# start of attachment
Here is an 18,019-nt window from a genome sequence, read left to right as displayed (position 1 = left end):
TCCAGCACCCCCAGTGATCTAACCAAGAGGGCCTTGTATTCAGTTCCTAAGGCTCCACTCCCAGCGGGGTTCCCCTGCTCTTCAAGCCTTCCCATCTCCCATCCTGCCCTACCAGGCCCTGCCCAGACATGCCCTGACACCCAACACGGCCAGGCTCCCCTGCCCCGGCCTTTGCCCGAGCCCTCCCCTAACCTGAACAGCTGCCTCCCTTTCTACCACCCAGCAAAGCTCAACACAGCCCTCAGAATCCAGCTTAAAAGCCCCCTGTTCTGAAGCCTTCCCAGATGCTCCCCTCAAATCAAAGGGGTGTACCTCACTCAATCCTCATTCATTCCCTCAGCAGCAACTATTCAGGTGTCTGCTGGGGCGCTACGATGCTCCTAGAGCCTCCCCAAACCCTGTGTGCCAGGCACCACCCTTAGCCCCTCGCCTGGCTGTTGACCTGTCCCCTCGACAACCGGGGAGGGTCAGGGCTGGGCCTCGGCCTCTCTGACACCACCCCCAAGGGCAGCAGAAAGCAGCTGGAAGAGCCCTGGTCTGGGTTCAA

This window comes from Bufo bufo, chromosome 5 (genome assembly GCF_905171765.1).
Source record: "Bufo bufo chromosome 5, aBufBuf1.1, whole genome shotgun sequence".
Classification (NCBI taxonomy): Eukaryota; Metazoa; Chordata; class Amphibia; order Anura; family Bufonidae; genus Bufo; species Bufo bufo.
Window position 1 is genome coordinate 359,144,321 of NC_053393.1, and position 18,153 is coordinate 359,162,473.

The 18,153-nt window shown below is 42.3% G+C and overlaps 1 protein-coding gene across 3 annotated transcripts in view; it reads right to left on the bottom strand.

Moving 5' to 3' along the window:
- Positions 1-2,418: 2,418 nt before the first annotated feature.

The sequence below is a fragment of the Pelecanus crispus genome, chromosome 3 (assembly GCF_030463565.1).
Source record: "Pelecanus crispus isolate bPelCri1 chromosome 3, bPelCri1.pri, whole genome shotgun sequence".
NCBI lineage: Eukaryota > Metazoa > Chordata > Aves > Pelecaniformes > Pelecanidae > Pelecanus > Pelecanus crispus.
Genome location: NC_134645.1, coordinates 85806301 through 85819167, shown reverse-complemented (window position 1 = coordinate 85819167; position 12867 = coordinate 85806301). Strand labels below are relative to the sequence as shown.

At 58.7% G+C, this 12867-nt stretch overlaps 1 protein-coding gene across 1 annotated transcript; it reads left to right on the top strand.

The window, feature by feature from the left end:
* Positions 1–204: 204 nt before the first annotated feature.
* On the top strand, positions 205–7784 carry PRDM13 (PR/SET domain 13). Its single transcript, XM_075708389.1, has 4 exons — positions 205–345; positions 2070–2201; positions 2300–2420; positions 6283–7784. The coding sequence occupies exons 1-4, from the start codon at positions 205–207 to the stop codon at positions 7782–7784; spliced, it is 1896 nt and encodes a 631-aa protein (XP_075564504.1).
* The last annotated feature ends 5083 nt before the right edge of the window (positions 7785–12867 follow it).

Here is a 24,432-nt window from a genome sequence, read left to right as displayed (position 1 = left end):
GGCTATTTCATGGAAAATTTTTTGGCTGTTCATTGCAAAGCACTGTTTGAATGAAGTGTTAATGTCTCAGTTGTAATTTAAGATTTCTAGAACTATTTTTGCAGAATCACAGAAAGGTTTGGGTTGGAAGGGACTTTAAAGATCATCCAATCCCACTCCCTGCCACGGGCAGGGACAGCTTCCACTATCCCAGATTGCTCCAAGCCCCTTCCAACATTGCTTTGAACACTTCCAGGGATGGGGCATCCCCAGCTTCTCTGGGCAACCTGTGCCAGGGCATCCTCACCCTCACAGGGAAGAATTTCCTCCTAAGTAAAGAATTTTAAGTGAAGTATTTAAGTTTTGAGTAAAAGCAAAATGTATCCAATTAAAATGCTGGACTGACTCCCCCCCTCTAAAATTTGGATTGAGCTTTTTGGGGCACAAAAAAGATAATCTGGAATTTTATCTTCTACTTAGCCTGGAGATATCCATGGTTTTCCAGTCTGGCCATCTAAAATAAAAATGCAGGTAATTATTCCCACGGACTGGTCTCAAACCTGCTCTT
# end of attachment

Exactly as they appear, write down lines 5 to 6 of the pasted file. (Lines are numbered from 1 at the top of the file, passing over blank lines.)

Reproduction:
Classification (NCBI taxonomy): Eukaryota; Metazoa; Chordata; class Amphibia; order Anura; family Bufonidae; genus Bufo; species Bufo bufo.
Window position 1 is genome coordinate 359,144,321 of NC_053393.1, and position 18,153 is coordinate 359,162,473.